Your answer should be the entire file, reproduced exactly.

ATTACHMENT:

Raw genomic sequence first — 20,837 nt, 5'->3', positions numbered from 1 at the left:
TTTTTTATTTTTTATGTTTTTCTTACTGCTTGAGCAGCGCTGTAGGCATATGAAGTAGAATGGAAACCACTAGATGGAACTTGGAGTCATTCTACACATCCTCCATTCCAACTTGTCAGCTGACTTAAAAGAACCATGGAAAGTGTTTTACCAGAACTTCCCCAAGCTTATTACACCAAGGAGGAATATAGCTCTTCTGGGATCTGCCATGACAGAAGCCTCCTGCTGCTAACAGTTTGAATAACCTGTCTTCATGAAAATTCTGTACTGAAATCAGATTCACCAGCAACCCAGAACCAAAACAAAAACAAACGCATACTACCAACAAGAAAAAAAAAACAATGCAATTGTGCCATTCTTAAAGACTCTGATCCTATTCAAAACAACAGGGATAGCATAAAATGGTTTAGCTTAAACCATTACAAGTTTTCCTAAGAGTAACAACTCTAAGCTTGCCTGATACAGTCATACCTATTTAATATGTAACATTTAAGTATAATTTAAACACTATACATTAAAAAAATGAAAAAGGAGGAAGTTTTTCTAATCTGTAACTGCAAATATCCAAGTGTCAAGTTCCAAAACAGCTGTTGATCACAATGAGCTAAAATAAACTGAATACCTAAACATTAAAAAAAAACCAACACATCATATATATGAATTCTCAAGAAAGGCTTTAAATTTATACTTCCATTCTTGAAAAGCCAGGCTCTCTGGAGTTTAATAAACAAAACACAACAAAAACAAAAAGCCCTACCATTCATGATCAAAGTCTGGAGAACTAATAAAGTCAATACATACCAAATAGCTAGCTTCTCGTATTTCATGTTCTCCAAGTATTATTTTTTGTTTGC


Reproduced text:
Raw genomic sequence first — 20,837 nt, 5'->3', positions numbered from 1 at the left:
TTTTTTATTTTTTATGTTTTTCTTACTGCTTGAGCAGCGCTGTAGGCATATGAAGTAGAATGGAAACCACTAGATGGAACTTGGAGTCATTCTACACATCCTCCATTCCAACTTGTCAGCTGACTTAAAAGAACCATGGAAAGTGTTTTACCAGAACTTCCCCAAGCTTATTACACCAAGGAGGAATATAGCTCTTCTGGGATCTGCCATGACAGAAGCCTCCTGCTGCTAACAGTTTGAATAACCTGTCTTCATGAAAATTCTGTACTGAAATCAGATTCACCAGCAACCCAGAACCAAAACAAAAACAAACGCATACTACCAACAAGAAAAAAAAAACAATGCAATTGTGCCATTCTTAAAGACTCTGATCCTATTCAAAACAACAGGGATAGCATAAAATGGTTTAGCTTAAACCATTACAAGTTTTCCTAAGAGTAACAACTCTAAGCTTGCCTGATACAGTCATACCTATTTAATATGTAACATTTAAGTATAATTTAAACACTATACATTAAAAAAATGAAAAAGGAGGAAGTTTTTCTAATCTGTAACTGCAAATATCCAAGTGTCAAGTTCCAAAACAGCTGTTGATCACAATGAGCTAAAATAAACTGAATACCTAAACATTAAAAAAAAACCAACACATCATATATATGAATTCTCAAGAAAGGCTTTAAATTTATACTTCCATTCTTGAAAAGCCAGGCTCTCTGGAGTTTAATAAACAAAACACAACAAAAACAAAAAGCCCTACCATTCATGATCAAAGTCTGGAGAACTAATAAAGTCAATACATACCAAATAGCTAGCTTCTCGTATTTCATGTTCTCCAAGTATTATTTTTTGTTTGC